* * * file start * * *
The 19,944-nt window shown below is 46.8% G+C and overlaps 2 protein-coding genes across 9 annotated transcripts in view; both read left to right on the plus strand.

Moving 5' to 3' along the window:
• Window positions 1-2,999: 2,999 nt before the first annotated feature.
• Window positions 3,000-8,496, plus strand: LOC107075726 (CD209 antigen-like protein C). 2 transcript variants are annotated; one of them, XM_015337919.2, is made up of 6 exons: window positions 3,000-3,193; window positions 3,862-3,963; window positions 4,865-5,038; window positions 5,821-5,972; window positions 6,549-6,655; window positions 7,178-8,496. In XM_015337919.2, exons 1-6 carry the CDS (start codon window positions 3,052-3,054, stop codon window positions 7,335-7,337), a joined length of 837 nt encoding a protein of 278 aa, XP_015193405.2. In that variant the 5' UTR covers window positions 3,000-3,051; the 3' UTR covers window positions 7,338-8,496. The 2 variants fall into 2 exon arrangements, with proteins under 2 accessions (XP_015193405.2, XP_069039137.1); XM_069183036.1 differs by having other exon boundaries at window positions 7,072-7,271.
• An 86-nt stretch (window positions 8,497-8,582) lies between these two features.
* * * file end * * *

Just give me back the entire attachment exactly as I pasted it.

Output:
The 19,944-nt window shown below is 46.8% G+C and overlaps 2 protein-coding genes across 9 annotated transcripts in view; both read left to right on the plus strand.

Moving 5' to 3' along the window:
• Window positions 1-2,999: 2,999 nt before the first annotated feature.
• Window positions 3,000-8,496, plus strand: LOC107075726 (CD209 antigen-like protein C). 2 transcript variants are annotated; one of them, XM_015337919.2, is made up of 6 exons: window positions 3,000-3,193; window positions 3,862-3,963; window positions 4,865-5,038; window positions 5,821-5,972; window positions 6,549-6,655; window positions 7,178-8,496. In XM_015337919.2, exons 1-6 carry the CDS (start codon window positions 3,052-3,054, stop codon window positions 7,335-7,337), a joined length of 837 nt encoding a protein of 278 aa, XP_015193405.2. In that variant the 5' UTR covers window positions 3,000-3,051; the 3' UTR covers window positions 7,338-8,496. The 2 variants fall into 2 exon arrangements, with proteins under 2 accessions (XP_015193405.2, XP_069039137.1); XM_069183036.1 differs by having other exon boundaries at window positions 7,072-7,271.
• An 86-nt stretch (window positions 8,497-8,582) lies between these two features.